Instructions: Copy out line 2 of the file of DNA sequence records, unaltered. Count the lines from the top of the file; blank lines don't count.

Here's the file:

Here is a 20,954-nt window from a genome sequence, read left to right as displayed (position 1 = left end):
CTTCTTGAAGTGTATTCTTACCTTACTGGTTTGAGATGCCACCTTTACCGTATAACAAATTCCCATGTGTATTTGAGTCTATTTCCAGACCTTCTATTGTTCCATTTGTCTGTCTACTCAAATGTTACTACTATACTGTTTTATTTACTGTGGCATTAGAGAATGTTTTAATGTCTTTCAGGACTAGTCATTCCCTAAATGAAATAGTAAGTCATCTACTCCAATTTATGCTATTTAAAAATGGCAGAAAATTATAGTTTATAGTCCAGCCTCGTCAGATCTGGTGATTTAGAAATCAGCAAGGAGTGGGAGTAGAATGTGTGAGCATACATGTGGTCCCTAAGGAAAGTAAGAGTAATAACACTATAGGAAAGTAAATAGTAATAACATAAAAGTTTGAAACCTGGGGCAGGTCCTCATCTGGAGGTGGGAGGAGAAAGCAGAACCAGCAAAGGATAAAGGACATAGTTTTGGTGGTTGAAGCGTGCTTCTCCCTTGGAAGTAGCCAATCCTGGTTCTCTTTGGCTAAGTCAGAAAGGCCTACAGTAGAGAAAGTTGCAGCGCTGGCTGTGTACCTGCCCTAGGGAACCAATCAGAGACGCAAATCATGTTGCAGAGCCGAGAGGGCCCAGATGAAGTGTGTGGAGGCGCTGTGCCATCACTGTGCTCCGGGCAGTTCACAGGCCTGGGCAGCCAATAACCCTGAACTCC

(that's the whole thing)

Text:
CTTCTTGAAGTGTATTCTTACCTTACTGGTTTGAGATGCCACCTTTACCGTATAACAAATTCCCATGTGTATTTGAGTCTATTTCCAGACCTTCTATTGTTCCATTTGTCTGTCTACTCAAATGTTACTACTATACTGTTTTATTTACTGTGGCATTAGAGAATGTTTTAATGTCTTTCAGGACTAGTCATTCCCTAAATGAAATAGTAAGTCATCTACTCCAATTTATGCTATTTAAAAATGGCAGAAAATTATAGTTTATAGTCCAGCCTCGTCAGATCTGGTGATTTAGAAATCAGCAAGGAGTGGGAGTAGAATGTGTGAGCATACATGTGGTCCCTAAGGAAAGTAAGAGTAATAACACTATAGGAAAGTAAATAGTAATAACATAAAAGTTTGAAACCTGGGGCAGGTCCTCATCTGGAGGTGGGAGGAGAAAGCAGAACCAGCAAAGGATAAAGGACATAGTTTTGGTGGTTGAAGCGTGCTTCTCCCTTGGAAGTAGCCAATCCTGGTTCTCTTTGGCTAAGTCAGAAAGGCCTACAGTAGAGAAAGTTGCAGCGCTGGCTGTGTACCTGCCCTAGGGAACCAATCAGAGACGCAAATCATGTTGCAGAGCCGAGAGGGCCCAGATGAAGTGTGTGGAGGCGCTGTGCCATCACTGTGCTCCGGGCAGTTCACAGGCCTGGGCAGCCAATAACCCTGAACTCC